‘The Greatest Showman’: Stay for the music, not the plot

JANUARY 3 — If people were to ask me if they’d like The Greatest Showman, my answer would be: how much do you like cotton candy?

Cotton candy is by itself not the greatest of sweets. The puffy novelty wears thin after a mouthful, which leaves you with a sickly sweet mess. But the memories that come with it -- of funfairs, or laughing as it got tangled in someone’s hair, of licking the residue off your fingers -- that’s what you really love if you say you love cotton candy.

The Greatest Showman is not "the greatest" by any stretch of the imagination but the saccharine sweetness, syrupy melodies, and overflowing winsomeness of the cast improbably come together to make something delightful, if you let it.

My five-word review of the film would be “Hugh Jackman is a god.” Those who are ignorant of Jackman’s musical theatre background get a glimpse of him in fine form, far better than in the painful schlock of Les Miserables. If anyone alive was made for this role, it’s Jackman and he earns his Golden Globes nomination for it.

The script itself is shallow, more like hastily pencilled-in dialogue to make the songs flow together. Are the songs good enough to make it worth it? Almost.

'The Greatest Showman' is no masterpiece, but it's a fine showcase of musical talent. — Picture courtesy of 20th Century Fox
'The Greatest Showman' is no masterpiece, but it's a fine showcase of musical talent. — Picture courtesy of 20th Century Fox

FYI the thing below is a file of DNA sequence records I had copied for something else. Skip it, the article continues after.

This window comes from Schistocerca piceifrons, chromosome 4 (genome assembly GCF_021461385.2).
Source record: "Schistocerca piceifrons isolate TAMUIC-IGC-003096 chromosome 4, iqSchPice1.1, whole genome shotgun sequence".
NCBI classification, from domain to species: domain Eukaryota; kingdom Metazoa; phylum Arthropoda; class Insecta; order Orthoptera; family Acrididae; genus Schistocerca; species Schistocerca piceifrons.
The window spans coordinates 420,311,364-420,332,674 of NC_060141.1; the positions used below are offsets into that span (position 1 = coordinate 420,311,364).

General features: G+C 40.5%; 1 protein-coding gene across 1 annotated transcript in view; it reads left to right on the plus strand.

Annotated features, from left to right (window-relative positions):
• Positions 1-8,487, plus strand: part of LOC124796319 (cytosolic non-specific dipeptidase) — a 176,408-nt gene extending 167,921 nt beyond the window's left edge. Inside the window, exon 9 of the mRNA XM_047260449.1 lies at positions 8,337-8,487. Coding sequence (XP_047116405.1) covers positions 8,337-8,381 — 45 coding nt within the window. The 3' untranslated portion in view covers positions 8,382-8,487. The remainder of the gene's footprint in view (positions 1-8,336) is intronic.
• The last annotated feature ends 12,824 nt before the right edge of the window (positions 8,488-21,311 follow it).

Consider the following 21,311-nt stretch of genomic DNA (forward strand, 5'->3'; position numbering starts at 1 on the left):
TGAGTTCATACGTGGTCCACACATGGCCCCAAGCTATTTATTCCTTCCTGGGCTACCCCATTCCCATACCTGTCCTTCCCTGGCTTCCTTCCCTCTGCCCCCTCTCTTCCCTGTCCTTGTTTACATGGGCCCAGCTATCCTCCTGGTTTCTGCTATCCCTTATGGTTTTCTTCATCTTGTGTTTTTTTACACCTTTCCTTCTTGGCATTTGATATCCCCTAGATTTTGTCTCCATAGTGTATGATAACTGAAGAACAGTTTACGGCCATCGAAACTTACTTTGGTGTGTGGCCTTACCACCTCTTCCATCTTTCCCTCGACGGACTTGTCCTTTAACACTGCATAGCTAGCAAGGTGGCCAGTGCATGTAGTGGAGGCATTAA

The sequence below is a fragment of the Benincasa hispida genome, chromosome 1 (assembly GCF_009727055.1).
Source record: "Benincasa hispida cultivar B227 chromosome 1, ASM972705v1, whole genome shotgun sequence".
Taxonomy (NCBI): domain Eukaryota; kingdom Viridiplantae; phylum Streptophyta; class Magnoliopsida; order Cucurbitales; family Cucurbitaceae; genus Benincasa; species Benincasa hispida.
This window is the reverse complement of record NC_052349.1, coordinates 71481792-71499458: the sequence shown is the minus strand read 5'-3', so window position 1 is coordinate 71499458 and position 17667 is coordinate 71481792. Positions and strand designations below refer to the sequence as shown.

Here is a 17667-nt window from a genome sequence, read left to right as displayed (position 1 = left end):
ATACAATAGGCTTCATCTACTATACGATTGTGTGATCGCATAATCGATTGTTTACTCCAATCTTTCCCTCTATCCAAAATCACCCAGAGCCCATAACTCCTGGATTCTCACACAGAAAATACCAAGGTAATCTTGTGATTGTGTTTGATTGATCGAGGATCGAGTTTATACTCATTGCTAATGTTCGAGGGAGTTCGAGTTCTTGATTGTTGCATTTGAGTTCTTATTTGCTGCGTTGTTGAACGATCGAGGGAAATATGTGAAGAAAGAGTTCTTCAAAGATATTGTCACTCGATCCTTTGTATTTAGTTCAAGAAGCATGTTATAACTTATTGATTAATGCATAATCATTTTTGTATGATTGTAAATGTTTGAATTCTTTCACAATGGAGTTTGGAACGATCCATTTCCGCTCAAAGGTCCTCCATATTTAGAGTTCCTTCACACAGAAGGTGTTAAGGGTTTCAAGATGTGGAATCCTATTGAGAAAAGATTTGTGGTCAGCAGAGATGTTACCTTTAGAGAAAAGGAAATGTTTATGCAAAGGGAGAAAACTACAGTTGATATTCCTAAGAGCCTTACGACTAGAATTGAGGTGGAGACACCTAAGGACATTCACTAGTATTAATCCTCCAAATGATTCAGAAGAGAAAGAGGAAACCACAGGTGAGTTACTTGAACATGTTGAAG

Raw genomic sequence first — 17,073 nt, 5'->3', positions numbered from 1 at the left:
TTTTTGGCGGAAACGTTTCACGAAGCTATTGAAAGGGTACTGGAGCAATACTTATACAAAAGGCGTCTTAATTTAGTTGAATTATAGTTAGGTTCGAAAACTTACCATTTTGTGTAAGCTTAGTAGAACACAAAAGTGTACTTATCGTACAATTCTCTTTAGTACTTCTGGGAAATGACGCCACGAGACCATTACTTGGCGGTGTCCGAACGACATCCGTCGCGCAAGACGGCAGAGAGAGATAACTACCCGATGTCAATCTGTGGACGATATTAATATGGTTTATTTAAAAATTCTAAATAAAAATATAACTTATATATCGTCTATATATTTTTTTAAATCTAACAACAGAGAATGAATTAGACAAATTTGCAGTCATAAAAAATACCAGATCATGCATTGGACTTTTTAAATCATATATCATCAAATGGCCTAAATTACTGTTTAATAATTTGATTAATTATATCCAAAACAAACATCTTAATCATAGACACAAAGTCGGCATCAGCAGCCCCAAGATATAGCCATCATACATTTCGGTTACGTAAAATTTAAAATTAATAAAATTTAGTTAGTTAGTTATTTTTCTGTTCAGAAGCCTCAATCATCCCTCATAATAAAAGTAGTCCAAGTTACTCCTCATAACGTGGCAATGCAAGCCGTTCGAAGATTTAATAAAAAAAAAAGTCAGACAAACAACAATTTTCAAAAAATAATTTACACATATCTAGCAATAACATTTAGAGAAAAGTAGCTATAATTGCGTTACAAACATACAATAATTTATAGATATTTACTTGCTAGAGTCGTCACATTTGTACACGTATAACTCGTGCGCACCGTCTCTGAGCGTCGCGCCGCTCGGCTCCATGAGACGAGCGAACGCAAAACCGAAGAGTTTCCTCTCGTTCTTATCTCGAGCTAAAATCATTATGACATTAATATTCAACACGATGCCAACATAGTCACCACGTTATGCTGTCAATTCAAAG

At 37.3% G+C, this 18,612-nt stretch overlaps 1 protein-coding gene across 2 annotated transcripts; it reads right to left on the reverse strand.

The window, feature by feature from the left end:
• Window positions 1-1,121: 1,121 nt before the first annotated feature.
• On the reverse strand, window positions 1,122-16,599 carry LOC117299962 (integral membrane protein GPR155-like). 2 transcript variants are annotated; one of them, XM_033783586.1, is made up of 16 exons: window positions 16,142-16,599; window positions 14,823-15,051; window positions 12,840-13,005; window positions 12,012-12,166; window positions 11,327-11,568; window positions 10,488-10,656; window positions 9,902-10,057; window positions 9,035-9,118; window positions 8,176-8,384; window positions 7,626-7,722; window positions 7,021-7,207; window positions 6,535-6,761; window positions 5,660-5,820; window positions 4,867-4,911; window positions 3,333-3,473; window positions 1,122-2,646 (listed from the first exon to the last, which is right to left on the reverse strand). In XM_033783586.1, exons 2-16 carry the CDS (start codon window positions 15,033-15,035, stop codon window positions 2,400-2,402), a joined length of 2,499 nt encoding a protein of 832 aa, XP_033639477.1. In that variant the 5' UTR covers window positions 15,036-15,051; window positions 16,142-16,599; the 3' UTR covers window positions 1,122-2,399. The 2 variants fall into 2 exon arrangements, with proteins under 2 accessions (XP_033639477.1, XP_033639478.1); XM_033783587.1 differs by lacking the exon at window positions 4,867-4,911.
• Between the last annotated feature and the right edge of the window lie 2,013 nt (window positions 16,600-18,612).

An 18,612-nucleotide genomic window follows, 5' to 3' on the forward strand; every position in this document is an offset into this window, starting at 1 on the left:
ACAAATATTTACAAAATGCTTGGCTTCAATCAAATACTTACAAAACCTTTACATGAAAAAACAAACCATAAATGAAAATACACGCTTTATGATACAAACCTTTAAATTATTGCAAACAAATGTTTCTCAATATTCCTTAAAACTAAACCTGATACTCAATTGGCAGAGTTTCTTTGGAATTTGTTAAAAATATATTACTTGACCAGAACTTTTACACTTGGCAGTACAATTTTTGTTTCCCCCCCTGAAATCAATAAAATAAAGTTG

Benj Pasek and Justin Paul (who won an Oscar for La La Land's 'City of Stars') craft tunes that pay homage to old-timey musicals but with a lot of contemporary pop sensibility.

There are people who haven't even watched the film yet but are already in love with the soundtrack - it's that good.

Bucking the Hollywood trend of casting actors who can't actually sing and putting them in musicals (La La Land/Les Miserables), the singing voices and dancing are West End-worthy.

Michelle Williams is a delight, as are Zendaya and Zac Efron paired up as star-crossed interracial lovers. And it bears repeating, Hugh Jackman is a god.

If you're going, expecting an incisive film on PT Barnum's sordid exploits, you'll be disappointed.

If you want beautiful music, excellent setpieces and choreography, great acting, singing and dancing, this was made for you.

It's also the best thing to watch if you, like me, felt physical pain watching Ryan Gosling looking like he wanted to be anywhere but on the set of La La Land.

My advice: enjoy The Greatest Showman for what it is, and not what you want it to be.

* This is the personal opinion of the columnist.

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